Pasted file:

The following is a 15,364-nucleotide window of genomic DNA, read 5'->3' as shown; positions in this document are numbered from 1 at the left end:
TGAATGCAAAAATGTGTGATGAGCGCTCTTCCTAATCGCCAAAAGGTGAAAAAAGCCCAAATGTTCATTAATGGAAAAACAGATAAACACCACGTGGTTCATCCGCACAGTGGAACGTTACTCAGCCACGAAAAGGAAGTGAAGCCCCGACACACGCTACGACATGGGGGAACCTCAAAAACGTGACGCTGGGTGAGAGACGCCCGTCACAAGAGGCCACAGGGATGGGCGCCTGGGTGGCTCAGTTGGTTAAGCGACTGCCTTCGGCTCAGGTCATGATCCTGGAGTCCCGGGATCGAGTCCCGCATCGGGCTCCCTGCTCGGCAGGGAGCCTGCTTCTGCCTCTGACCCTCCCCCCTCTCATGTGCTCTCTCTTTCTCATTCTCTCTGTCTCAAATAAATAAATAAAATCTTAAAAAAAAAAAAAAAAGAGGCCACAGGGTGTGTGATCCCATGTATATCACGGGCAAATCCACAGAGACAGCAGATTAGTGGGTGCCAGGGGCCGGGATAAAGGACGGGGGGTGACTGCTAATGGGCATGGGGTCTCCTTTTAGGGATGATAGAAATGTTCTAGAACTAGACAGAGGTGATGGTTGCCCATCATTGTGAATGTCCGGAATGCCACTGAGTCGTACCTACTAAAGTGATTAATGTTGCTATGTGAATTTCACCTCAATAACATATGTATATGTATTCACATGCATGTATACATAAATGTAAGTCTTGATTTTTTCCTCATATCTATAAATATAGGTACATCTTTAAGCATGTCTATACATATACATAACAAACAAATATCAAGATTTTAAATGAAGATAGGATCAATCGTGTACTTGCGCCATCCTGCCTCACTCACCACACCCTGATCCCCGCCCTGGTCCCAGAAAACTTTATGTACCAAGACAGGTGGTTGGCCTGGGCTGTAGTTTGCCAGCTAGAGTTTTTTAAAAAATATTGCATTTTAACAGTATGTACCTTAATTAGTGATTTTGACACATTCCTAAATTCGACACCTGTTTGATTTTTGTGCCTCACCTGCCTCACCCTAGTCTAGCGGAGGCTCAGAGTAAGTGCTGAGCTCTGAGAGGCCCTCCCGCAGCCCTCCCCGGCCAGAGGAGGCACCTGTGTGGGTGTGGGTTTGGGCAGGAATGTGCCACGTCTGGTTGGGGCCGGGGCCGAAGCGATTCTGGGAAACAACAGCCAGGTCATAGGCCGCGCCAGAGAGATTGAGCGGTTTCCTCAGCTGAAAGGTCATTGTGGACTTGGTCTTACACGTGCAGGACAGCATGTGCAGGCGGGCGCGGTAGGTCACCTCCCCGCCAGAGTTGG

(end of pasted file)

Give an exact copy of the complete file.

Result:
The following is a 15,364-nucleotide window of genomic DNA, read 5'->3' as shown; positions in this document are numbered from 1 at the left end:
TGAATGCAAAAATGTGTGATGAGCGCTCTTCCTAATCGCCAAAAGGTGAAAAAAGCCCAAATGTTCATTAATGGAAAAACAGATAAACACCACGTGGTTCATCCGCACAGTGGAACGTTACTCAGCCACGAAAAGGAAGTGAAGCCCCGACACACGCTACGACATGGGGGAACCTCAAAAACGTGACGCTGGGTGAGAGACGCCCGTCACAAGAGGCCACAGGGATGGGCGCCTGGGTGGCTCAGTTGGTTAAGCGACTGCCTTCGGCTCAGGTCATGATCCTGGAGTCCCGGGATCGAGTCCCGCATCGGGCTCCCTGCTCGGCAGGGAGCCTGCTTCTGCCTCTGACCCTCCCCCCTCTCATGTGCTCTCTCTTTCTCATTCTCTCTGTCTCAAATAAATAAATAAAATCTTAAAAAAAAAAAAAAAAGAGGCCACAGGGTGTGTGATCCCATGTATATCACGGGCAAATCCACAGAGACAGCAGATTAGTGGGTGCCAGGGGCCGGGATAAAGGACGGGGGGTGACTGCTAATGGGCATGGGGTCTCCTTTTAGGGATGATAGAAATGTTCTAGAACTAGACAGAGGTGATGGTTGCCCATCATTGTGAATGTCCGGAATGCCACTGAGTCGTACCTACTAAAGTGATTAATGTTGCTATGTGAATTTCACCTCAATAACATATGTATATGTATTCACATGCATGTATACATAAATGTAAGTCTTGATTTTTTCCTCATATCTATAAATATAGGTACATCTTTAAGCATGTCTATACATATACATAACAAACAAATATCAAGATTTTAAATGAAGATAGGATCAATCGTGTACTTGCGCCATCCTGCCTCACTCACCACACCCTGATCCCCGCCCTGGTCCCAGAAAACTTTATGTACCAAGACAGGTGGTTGGCCTGGGCTGTAGTTTGCCAGCTAGAGTTTTTTAAAAAATATTGCATTTTAACAGTATGTACCTTAATTAGTGATTTTGACACATTCCTAAATTCGACACCTGTTTGATTTTTGTGCCTCACCTGCCTCACCCTAGTCTAGCGGAGGCTCAGAGTAAGTGCTGAGCTCTGAGAGGCCCTCCCGCAGCCCTCCCCGGCCAGAGGAGGCACCTGTGTGGGTGTGGGTTTGGGCAGGAATGTGCCACGTCTGGTTGGGGCCGGGGCCGAAGCGATTCTGGGAAACAACAGCCAGGTCATAGGCCGCGCCAGAGAGATTGAGCGGTTTCCTCAGCTGAAAGGTCATTGTGGACTTGGTCTTACACGTGCAGGACAGCATGTGCAGGCGGGCGCGGTAGGTCACCTCCCCGCCAGAGTTGG